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Discussion Starter #1
Hey Troop I was just packing away another 2K M80 rounds and
was thinking that I do not want to burden the bottom cans with to
much weight being stacked on them.

I like to be able to move my cans around some when searching
for something in particular. Having 20mm and 30mm cans full
they, the big 30mm cans with 6 latch downs are to heavy to move
when they are full.

So short of crating again what do you think is the tallest you should
free stack without ruining the rubbers? Or do you free stack then gap
with wood slats and stack again? My pallet racks are hard enough to
reach across so most of the cans are on the basement floor.
 

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USGI ammunition cans are not designed to be stored outside of their wooden crates. DA Pam 385-64 and Army Material Command Drawing 19-48-75-5 dictate that the cans will stay in their crates and the crates will stay above the floor on a pallet. This is to allow air circulation and ensure the integrity of the the cans.

The recesses for handles that are on the bottom of the cans are to allow safe temporary stacking of uncrated cans just prior to use, such as on ranges, issue points or defensive positions.

If you are using the cans for serious long term storage, I recommend arranging them in a manner that metal is not against metal.
 

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I stack my GI 50 Cal cans 4 high at max, but they are not all full. Usually they set individually on a 4x12 wood shelf. Been doing that for 40+ years, no problem.
 

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I have significant quantities of ammo stored ( we are talking 100,000 rds +) - I use pallet racking but built 2x12 shelving in a rack "bay" to stack them. I do not go more than two cans high, but mostly because it seems the can I want is always on the bottom and it is harder to get two cans off the top of it. I also label my cans on top an end . Ammo that is in the orginal crates stays in them as it is easier to stack that way. the large 20mm type cans work ok for bulk belted ammo storage but they are all on the floor level with nothing on top.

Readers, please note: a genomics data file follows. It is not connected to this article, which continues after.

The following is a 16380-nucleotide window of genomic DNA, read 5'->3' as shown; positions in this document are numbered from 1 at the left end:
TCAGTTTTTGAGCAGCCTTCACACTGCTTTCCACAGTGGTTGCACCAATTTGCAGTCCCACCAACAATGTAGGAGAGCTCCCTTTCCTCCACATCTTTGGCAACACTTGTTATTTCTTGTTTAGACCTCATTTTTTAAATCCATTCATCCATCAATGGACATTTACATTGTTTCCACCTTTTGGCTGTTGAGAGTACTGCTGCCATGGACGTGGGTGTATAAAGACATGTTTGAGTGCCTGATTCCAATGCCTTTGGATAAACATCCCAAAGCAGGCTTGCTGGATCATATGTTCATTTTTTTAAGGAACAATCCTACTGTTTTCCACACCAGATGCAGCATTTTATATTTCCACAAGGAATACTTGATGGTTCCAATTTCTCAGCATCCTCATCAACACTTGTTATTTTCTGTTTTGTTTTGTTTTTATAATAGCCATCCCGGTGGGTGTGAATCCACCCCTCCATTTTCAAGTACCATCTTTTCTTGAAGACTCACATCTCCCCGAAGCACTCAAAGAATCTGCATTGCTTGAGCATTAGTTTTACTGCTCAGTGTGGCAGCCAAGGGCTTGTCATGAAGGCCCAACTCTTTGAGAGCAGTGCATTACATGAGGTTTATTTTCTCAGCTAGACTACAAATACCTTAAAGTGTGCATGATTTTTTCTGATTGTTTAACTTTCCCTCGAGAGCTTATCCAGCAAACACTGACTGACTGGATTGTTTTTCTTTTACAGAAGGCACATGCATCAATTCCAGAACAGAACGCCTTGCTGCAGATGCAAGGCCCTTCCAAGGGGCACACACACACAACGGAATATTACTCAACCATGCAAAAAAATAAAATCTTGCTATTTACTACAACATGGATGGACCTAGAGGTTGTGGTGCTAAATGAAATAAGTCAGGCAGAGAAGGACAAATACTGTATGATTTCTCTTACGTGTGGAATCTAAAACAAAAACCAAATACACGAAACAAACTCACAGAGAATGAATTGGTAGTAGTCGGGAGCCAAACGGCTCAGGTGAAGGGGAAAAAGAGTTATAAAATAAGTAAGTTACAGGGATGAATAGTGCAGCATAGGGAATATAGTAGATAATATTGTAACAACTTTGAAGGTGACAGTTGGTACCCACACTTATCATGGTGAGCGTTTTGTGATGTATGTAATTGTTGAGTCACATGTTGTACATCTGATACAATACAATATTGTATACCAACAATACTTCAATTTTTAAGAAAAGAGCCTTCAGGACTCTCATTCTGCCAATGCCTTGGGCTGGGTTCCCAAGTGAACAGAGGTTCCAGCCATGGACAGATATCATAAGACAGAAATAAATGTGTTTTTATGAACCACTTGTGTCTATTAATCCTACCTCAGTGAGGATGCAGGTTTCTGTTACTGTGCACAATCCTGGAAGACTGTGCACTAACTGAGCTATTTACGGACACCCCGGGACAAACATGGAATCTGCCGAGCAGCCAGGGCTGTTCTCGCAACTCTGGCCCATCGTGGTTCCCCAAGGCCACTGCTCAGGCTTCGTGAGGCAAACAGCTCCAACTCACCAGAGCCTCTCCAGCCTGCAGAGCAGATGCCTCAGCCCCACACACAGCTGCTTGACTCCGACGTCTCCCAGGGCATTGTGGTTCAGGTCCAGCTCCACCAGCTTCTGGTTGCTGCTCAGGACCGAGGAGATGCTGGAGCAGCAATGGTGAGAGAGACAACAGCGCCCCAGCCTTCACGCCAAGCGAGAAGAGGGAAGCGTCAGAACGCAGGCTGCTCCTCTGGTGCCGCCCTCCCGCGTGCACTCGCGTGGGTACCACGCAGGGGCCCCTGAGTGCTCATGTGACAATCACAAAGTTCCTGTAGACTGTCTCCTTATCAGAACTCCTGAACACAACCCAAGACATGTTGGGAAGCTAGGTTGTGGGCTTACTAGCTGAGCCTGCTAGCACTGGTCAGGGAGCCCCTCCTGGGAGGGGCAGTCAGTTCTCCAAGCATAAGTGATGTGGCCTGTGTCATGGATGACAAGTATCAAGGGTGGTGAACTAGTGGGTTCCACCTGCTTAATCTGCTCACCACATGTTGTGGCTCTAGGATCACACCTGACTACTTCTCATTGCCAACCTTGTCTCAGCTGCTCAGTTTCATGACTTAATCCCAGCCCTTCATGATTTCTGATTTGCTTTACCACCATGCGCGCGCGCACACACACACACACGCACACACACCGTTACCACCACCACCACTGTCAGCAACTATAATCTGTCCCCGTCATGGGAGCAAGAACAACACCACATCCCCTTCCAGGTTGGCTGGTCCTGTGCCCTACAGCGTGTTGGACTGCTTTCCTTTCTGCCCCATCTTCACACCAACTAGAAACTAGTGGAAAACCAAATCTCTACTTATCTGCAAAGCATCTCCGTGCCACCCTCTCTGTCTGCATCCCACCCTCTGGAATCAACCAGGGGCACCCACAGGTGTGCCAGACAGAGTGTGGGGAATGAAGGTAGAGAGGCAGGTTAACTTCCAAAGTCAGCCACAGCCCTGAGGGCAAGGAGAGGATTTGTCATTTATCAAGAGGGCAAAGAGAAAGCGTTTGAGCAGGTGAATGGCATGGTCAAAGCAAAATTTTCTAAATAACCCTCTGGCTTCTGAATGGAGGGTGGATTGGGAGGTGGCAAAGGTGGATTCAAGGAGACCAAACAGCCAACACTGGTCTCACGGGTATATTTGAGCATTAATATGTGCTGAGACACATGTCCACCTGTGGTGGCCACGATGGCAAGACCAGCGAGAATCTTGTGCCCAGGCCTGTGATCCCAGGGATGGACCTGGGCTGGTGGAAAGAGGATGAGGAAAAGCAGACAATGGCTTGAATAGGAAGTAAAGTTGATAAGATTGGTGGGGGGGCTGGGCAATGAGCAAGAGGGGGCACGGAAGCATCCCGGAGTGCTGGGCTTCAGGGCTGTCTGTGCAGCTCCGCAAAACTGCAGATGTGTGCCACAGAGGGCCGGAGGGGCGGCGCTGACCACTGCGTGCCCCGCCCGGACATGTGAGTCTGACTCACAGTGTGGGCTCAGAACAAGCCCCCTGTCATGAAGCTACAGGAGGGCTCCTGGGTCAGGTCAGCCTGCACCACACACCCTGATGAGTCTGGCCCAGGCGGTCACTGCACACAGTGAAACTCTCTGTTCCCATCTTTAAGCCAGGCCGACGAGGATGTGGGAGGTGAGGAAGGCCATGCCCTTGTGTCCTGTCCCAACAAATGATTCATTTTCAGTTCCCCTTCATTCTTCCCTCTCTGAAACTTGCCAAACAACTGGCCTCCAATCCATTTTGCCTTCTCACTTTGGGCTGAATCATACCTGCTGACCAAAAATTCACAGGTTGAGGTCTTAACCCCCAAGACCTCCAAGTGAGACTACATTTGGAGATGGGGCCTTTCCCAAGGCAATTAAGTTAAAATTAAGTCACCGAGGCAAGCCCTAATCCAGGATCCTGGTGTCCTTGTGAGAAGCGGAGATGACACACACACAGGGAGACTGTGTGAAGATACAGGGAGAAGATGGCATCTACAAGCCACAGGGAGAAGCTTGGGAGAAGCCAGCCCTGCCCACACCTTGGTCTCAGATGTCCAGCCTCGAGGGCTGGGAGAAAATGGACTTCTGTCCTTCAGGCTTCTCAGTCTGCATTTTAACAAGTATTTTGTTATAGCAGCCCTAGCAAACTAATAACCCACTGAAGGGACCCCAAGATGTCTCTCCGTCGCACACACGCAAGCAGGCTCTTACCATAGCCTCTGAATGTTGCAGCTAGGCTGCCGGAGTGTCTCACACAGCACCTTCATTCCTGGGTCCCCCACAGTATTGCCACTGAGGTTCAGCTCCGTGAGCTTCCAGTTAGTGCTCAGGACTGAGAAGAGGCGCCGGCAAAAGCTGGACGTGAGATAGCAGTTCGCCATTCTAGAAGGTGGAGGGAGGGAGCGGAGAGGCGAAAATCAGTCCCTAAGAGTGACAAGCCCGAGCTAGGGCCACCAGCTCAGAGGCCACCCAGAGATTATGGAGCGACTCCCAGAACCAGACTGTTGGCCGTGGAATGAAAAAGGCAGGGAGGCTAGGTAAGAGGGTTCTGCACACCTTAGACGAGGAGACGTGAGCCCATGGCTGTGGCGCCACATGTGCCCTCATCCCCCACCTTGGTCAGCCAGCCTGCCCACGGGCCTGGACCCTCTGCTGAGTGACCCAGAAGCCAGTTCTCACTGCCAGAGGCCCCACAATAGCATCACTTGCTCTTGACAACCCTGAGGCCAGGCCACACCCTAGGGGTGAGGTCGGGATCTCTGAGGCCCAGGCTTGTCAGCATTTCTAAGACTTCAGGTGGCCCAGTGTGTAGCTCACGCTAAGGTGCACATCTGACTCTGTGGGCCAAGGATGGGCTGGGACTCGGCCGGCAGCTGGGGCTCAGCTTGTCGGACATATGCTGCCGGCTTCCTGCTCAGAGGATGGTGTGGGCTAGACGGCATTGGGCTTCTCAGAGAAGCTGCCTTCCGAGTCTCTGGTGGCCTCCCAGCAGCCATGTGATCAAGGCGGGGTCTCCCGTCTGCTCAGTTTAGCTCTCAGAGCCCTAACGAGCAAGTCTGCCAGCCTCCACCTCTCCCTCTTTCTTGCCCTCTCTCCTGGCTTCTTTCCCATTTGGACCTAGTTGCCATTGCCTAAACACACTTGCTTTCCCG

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I also usually stack my .50 cal USGI ammo cans no more than four high. Although I have around 80 cans that are full and are in storage so I have some stacks that are six cans high. I also have several four can M1 ball HXP cases which I have stacked under a truck bed type tool box that is also full of spam cans of HXP. Hopefully I'll have my ammo storage area built soon and I will be able to bring my supply home. I will probably build an industrial type rack above my large orange truck bed tool boxes to store my . 50 cal cans on........... I'm also installing twin 6" steel beams that I'll set my gun safes on and drill and tap holes to bolt my safes onto.
 
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The M2A1 and M19A1 ammunition cans are fairly sturdy items. The static crush load is upwards of 1000 pounds. The major problem is that they are not very stable when stacked high and are prone to tipping over.